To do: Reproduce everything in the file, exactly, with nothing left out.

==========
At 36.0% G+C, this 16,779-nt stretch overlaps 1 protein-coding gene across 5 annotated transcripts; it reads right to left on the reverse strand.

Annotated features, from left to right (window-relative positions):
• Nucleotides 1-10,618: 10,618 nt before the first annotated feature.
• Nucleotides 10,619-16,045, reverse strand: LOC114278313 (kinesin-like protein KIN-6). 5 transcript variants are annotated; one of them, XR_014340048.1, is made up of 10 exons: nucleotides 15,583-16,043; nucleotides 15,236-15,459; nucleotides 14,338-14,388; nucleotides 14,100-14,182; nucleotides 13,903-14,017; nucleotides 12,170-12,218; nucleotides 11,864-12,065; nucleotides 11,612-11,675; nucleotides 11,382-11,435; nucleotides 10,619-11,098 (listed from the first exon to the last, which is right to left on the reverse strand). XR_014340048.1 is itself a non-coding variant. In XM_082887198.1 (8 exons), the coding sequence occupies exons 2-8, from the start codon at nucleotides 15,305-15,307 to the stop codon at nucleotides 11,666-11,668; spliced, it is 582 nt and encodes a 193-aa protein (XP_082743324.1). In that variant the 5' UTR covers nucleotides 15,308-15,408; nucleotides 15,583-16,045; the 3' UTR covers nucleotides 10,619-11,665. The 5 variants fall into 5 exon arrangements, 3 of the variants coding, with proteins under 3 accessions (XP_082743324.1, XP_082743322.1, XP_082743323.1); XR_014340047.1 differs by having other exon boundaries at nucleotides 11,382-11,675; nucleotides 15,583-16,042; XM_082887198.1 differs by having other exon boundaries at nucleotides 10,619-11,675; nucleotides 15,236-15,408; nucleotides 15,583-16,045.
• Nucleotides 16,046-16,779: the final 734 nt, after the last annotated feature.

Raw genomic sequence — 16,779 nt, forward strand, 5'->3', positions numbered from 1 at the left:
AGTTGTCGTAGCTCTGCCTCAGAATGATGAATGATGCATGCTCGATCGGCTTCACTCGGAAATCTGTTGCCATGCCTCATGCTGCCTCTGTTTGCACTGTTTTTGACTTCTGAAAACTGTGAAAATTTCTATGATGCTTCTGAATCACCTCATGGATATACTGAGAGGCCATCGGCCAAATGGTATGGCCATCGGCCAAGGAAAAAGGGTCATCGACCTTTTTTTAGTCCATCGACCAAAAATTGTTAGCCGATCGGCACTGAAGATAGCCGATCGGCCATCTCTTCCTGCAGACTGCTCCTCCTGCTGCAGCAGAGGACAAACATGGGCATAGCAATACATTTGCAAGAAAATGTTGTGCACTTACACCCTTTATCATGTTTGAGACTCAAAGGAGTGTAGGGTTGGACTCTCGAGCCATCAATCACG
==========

At 36.0% G+C, this 16,779-nt stretch overlaps 1 protein-coding gene across 5 annotated transcripts; it reads right to left on the reverse strand.

Annotated features, from left to right (window-relative positions):
• Nucleotides 1-10,618: 10,618 nt before the first annotated feature.
• Nucleotides 10,619-16,045, reverse strand: LOC114278313 (kinesin-like protein KIN-6). 5 transcript variants are annotated; one of them, XR_014340048.1, is made up of 10 exons: nucleotides 15,583-16,043; nucleotides 15,236-15,459; nucleotides 14,338-14,388; nucleotides 14,100-14,182; nucleotides 13,903-14,017; nucleotides 12,170-12,218; nucleotides 11,864-12,065; nucleotides 11,612-11,675; nucleotides 11,382-11,435; nucleotides 10,619-11,098 (listed from the first exon to the last, which is right to left on the reverse strand). XR_014340048.1 is itself a non-coding variant. In XM_082887198.1 (8 exons), the coding sequence occupies exons 2-8, from the start codon at nucleotides 15,305-15,307 to the stop codon at nucleotides 11,666-11,668; spliced, it is 582 nt and encodes a 193-aa protein (XP_082743324.1). In that variant the 5' UTR covers nucleotides 15,308-15,408; nucleotides 15,583-16,045; the 3' UTR covers nucleotides 10,619-11,665. The 5 variants fall into 5 exon arrangements, 3 of the variants coding, with proteins under 3 accessions (XP_082743324.1, XP_082743322.1, XP_082743323.1); XR_014340047.1 differs by having other exon boundaries at nucleotides 11,382-11,675; nucleotides 15,583-16,042; XM_082887198.1 differs by having other exon boundaries at nucleotides 10,619-11,675; nucleotides 15,236-15,408; nucleotides 15,583-16,045.
• Nucleotides 16,046-16,779: the final 734 nt, after the last annotated feature.

Raw genomic sequence — 16,779 nt, forward strand, 5'->3', positions numbered from 1 at the left:
AGTTGTCGTAGCTCTGCCTCAGAATGATGAATGATGCATGCTCGATCGGCTTCACTCGGAAATCTGTTGCCATGCCTCATGCTGCCTCTGTTTGCACTGTTTTTGACTTCTGAAAACTGTGAAAATTTCTATGATGCTTCTGAATCACCTCATGGATATACTGAGAGGCCATCGGCCAAATGGTATGGCCATCGGCCAAGGAAAAAGGGTCATCGACCTTTTTTTAGTCCATCGACCAAAAATTGTTAGCCGATCGGCACTGAAGATAGCCGATCGGCCATCTCTTCCTGCAGACTGCTCCTCCTGCTGCAGCAGAGGACAAACATGGGCATAGCAATACATTTGCAAGAAAATGTTGTGCACTTACACCCTTTATCATGTTTGAGACTCAAAGGAGTGTAGGGTTGGACTCTCGAGCCATCAATCACG